We care for about 3,500 pregnant women every year. While that number has remained fairly steady over the past decade, the number of those women with high-risk pregnancies increases every year.
Because “high-risk pregnancy” is a catch-all term that includes factors such as age and chronic health problems, it can be difficult to determine exactly how many of these women there are. But my colleagues and I can tell you that we’re treating more women who fall into this category than ever before.
The most severe pregnancy complications – such as eclampsia, heart failure and hemorrhage – are referred to as severe maternal morbidity. The Centers for Disease Control and Prevention reports that the severe maternal morbidity rate has more than doubled from 2000 to 2010, and now affects 650,000 women in the United States every year.
Many factors contribute to this increase, but the two we see most often in the District of Columbia are obesity and advanced maternal age.
1. How obesity can complicate pregnancy
Nearly one in four U.S. women was considered obese when they became pregnant in 2014. While the rate of pre-pregnancy obesity in D.C. was lower than the national average at about one in five women, we still feel the effects of this epidemic.
Obesity is defined as having a body mass index greater than 29.9, and it can increase the risk of problems during pregnancy, including:
- Birth defects
- Gestational diabetes
- Preterm birth or stillbirth
Excess body fat also can make it difficult to analyze an ultrasound and monitor fetal heart rate.
Obesity also increase a person’s risk for health problems such as diabetes, high blood pressure and heart conditions. Our patients are not nearly as healthy going into pregnancy as they once were. I commonly find myself caring for patients with a condition that requires me to collaborate with a specialist such as a cardiologist.
The number one thing you can do to decrease the risk of obesity-related pregnancy complications is to lose weight before you become pregnant. Talk with your doctor about lifestyle changes you can make to reach a healthier weight.
2. More D.C. women delaying pregnancy until 35 or older
Not even 15 years ago, I would have exclaimed, “Whoa! You have a 45-year-old patient who’s pregnant?” These days, we don’t blink an eye at a pregnant woman in her 40s.
The District of Columbia is somewhat unique in that we have more professional women who delay having children until they are older.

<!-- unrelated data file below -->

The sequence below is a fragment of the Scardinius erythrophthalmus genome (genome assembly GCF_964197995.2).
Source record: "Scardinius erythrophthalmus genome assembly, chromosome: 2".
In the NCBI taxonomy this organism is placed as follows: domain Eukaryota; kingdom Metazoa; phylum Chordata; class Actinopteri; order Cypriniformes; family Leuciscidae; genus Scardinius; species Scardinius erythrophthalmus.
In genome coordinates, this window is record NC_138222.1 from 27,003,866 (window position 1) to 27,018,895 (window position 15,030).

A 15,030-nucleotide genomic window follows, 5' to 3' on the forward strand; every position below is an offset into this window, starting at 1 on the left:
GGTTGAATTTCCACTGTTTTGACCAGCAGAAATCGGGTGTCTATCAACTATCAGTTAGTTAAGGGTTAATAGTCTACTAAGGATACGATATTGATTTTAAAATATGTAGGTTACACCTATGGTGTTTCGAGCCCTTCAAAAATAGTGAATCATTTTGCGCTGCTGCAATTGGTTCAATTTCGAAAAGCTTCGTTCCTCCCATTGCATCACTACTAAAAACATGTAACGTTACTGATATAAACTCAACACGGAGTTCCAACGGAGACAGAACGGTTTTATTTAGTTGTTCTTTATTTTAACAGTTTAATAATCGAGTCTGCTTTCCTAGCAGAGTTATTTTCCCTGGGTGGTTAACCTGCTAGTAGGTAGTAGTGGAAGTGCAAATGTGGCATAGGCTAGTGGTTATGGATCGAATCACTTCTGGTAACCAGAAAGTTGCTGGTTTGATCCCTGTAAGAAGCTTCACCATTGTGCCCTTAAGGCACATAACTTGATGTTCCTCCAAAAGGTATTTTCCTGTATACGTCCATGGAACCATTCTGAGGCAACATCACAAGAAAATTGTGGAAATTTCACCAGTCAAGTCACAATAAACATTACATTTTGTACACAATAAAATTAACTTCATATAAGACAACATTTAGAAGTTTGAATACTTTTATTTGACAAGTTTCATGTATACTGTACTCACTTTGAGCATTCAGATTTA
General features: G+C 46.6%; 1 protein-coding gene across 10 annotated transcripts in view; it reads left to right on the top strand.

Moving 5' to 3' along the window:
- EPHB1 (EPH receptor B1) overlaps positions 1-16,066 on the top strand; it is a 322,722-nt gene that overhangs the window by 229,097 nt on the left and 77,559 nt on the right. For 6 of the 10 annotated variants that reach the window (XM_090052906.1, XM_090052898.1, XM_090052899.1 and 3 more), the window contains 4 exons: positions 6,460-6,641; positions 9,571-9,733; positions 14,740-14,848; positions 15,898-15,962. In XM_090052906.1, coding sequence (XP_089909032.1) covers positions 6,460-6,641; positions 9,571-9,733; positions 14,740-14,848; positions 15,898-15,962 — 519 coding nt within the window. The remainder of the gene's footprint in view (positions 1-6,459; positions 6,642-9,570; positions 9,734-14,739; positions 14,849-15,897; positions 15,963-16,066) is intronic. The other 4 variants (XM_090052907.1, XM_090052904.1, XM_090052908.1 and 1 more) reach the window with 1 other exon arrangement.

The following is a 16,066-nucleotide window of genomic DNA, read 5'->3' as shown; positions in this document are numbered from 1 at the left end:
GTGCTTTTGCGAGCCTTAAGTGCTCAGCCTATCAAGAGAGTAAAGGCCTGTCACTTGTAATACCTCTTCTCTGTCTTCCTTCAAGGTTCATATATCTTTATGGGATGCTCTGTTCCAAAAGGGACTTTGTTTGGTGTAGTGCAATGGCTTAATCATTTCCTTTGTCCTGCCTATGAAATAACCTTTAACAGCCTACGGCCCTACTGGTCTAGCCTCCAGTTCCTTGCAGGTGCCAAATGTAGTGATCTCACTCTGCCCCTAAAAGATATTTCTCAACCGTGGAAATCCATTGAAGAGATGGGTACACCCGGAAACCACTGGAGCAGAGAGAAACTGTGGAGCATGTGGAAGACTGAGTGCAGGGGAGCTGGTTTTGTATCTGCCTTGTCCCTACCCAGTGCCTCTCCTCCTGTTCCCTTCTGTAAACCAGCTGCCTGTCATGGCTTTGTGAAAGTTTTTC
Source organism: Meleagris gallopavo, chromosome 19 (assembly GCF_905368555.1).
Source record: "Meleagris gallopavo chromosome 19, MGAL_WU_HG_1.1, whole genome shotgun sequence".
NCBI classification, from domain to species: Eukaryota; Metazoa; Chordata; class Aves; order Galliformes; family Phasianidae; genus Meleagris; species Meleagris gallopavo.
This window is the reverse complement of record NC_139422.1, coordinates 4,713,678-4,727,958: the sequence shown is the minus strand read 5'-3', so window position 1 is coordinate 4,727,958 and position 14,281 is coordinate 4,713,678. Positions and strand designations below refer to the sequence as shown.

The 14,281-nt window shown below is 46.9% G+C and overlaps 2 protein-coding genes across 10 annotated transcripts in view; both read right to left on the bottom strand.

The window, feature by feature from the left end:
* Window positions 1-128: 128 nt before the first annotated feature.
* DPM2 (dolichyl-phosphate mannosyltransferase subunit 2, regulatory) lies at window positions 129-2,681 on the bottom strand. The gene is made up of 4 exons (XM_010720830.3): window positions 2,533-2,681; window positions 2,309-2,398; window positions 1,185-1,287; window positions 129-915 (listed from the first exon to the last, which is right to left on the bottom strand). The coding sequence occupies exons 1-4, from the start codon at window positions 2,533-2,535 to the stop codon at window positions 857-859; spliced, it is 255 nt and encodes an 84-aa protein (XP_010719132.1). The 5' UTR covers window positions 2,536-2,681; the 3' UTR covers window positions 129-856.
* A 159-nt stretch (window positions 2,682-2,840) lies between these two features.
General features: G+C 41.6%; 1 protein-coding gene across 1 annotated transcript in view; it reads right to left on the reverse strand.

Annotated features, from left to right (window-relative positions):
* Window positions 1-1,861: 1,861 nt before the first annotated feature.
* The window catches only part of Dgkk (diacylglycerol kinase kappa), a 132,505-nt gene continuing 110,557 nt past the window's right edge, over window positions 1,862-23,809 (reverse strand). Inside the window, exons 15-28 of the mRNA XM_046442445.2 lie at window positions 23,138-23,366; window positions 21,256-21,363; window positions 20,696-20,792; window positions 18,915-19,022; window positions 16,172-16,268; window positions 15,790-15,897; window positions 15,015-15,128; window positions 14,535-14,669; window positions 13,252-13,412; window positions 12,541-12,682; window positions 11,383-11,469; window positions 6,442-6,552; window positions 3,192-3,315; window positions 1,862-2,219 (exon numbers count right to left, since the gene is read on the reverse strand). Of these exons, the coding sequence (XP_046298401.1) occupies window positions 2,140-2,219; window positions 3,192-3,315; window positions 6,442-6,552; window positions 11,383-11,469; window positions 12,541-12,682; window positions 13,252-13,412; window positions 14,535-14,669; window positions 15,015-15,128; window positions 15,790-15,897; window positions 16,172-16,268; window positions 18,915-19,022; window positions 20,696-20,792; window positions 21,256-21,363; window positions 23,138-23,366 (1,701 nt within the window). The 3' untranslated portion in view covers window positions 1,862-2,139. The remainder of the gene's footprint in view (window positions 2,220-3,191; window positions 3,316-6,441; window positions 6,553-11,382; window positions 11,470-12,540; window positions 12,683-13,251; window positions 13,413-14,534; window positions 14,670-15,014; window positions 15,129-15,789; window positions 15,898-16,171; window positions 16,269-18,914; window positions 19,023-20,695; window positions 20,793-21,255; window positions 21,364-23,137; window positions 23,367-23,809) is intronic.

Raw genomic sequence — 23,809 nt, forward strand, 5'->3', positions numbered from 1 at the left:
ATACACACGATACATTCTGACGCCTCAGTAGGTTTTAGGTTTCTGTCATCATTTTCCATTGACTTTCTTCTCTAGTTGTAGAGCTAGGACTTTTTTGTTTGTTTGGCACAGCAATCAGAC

- The birth rate for D.C. women age 35 to 39 was 72.7 births per 1,000 women in 2015, compared with 51.8 nationwide.
- The birth rate for D.C. women age 40-44 was 21.8 births per 1,000 women in 2015, compared with 11 nationwide.
- The birth rate for D.C. women age 45-49 was 2.5 births per 1,000 women in 2015, compared with 0.8 nationwide.
It’s wonderful to have the option to wait to have children until you’re in your late 30s and early 40s. However, it does increase certain risks for mom and baby, including:
- Birth defects
- Gestational diabetes
- High blood pressure
- Premature birth
We may recommend additional testing and screening if you are 35 and older to detect certain birth defects. The best thing you can do if you’re 35 or older and want to get pregnant is to talk with your Ob/Gyn about your specific risk factors and how to go into pregnancy as healthy as possible.
Reduce and manage pregnancy risks
Obesity and advanced maternal age are just two factors for the increase in high-risk pregnancies. Thanks to advances in science, we’re also caring for more women who are having multiples (twins or more), have had organ transplants or are cancer survivors. We also see a number of pregnant women who have HIV.
With proper preparation, we’re better able to manage the increased risks of these health factors. Request an appointment with an Ob/Gyn or maternal-fetal medicine specialist to discuss your unique challenges. The doctor can help you prepare for pregnancy and manage your and your baby’s health during pregnancy, labor and delivery.
Don’t be afraid to ask your doctor questions. These can include:
- How can I get healthier before I become pregnant?
- What type of prenatal testing will be done?
- Should I stop or adjust my medications?
- Will I need extra ultrasounds to monitor my baby’s health?
- Will I need additional prenatal appointments?
We may care for high-risk pregnancies more often, but each pregnancy is different and comes with its own challenges. We want the same thing for every woman: to go home with a healthy baby.